Player reviews:

Jonny Flynn: Perhaps the most important player on the team, Flynn provides a playmaking dimension that this team has lacked for nearly a decade. With Devendorf out of the lineup, this is Flynn’s team. His shooting touch is amazing for such an inexperienced player, and he is rapidly becoming more assertive with his dribble. He has gained the confidence in his handle to get anywhere on the floor that he wants, whenever he wants. Flynn has amazing body control, and more importantly has an unerring capability to finish once he gets to the rim. He made several indescribable plays during practice that needed to be seen to be believed.

Antonio Jardine: As much as I dislike Jardine’s shooting mechanics [more about this momentarily], I like his playmaking aptitude. Although not a pure point, Jardine knows where and how to deliver the ball to his teammates [especially to former prep teammate Rick Jackson], and he consistently looks to get others involved. That said, he was turnover prone throughout both practices. Although his shooting form is abysmal, he showed the capability to knock down mid-range jumpshots—ranging out to approximately 17 feet. Sunday's game against Northeastern proved to be his breakout performance, but he still has yet to consistently demonstrate that he can hit long range shots during games—a dimension that the team could use to help keep opposing defenses honest.

Paul Harris: Harris practices the way he plays—hard. He consistently hustles and demonstrates quiet intensity, but is quick to smile and laugh with his teammates and coaches at the appropriate times. Harris continues to work hard on his mid-range jump shot, and the gains [in practice] are evident; he is a much improved shooter compared to last year at this time. The improvement can be attributed to an off-season change in his shooting mechanics, with his release point / follow through resulting in better ball rotation during his shot. For a player with his versatility, Harris is a bit more turnover prone than I would like to see—I attribute that to his exuberance to make plays. As he gains experience, he will temper the tendency to force, thereby eliminating many unnecessary mistakes.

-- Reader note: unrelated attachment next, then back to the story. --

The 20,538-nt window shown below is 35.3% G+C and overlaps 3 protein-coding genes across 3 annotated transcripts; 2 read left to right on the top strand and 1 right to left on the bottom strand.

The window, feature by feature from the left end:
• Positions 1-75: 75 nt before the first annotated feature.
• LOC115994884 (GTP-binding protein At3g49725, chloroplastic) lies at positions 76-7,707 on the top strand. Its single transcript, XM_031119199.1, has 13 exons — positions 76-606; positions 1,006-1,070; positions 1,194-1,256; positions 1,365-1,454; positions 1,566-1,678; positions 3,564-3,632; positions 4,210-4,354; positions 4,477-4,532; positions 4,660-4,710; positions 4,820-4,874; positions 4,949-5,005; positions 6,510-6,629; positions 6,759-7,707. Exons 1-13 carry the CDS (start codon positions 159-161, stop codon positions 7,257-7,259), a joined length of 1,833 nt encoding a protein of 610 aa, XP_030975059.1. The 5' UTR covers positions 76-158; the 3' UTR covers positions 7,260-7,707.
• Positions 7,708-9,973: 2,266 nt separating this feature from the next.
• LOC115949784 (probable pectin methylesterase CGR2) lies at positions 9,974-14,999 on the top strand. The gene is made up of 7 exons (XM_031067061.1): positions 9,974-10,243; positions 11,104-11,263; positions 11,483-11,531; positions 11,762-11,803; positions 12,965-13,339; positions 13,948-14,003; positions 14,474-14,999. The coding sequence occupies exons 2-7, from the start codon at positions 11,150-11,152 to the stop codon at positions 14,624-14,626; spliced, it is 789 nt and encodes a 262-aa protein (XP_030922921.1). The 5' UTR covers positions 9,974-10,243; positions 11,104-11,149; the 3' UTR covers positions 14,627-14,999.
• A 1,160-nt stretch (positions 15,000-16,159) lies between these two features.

Donte’ Greene: Greene is an offensive dynamo. He is not far behind Kevin Durant at the same stage. He shoots well, and is showing improved ability to create his own shot off of the bounce. Greene needs to spend more time on the low block, as he has a tendency to float on the perimeter on offense. Also, there were several instances where he would begin to head upcourt after taking a shot, rather than following his shot for potential rebounding opportunities. I was impressed by how hard he pushed himself during conditioning drills—he was running hard at the end of practice.

Arinze Onuaku: Onuaku is a beast on the offensive end. He finishes strong with either hand, and has a knack for snaring offensive rebounds on the secondary break. I would like to see him show better judgment about when not to force—as there were several instances where he looked to bull his way to the rim [a tendency that has been shown in games, often to detrimental effect], often spinning into double teams or committing what would be obvious offensive fouls in games. His free throw shooting is abysmal; even in practice, he wasn’t making them consistently.

Rick Jackson: The more I see of Jackson, the more I like him. He has an innate feel for what to do with the ball on the low post, and for where the ball is going to go when it comes off of the rim. Consequently, he always seems to be in the right position to make a play. There was one practice sequence where he snared an offensive rebound on the right block, and immediately turned outward and quickly got the ball out to guard, beating a drop-down double team before the trap could be executed. It was a play that would go largely unnoticed, but it demonstrated the instinctive feel Jackson has for playing the post. I suspect that in a similar situation, Arinze might have tried to overpower his man to power up a shot. When Jackson adds strength and a mid-range shot to compliment his low post offense, he is going to be a fantastic player for SU.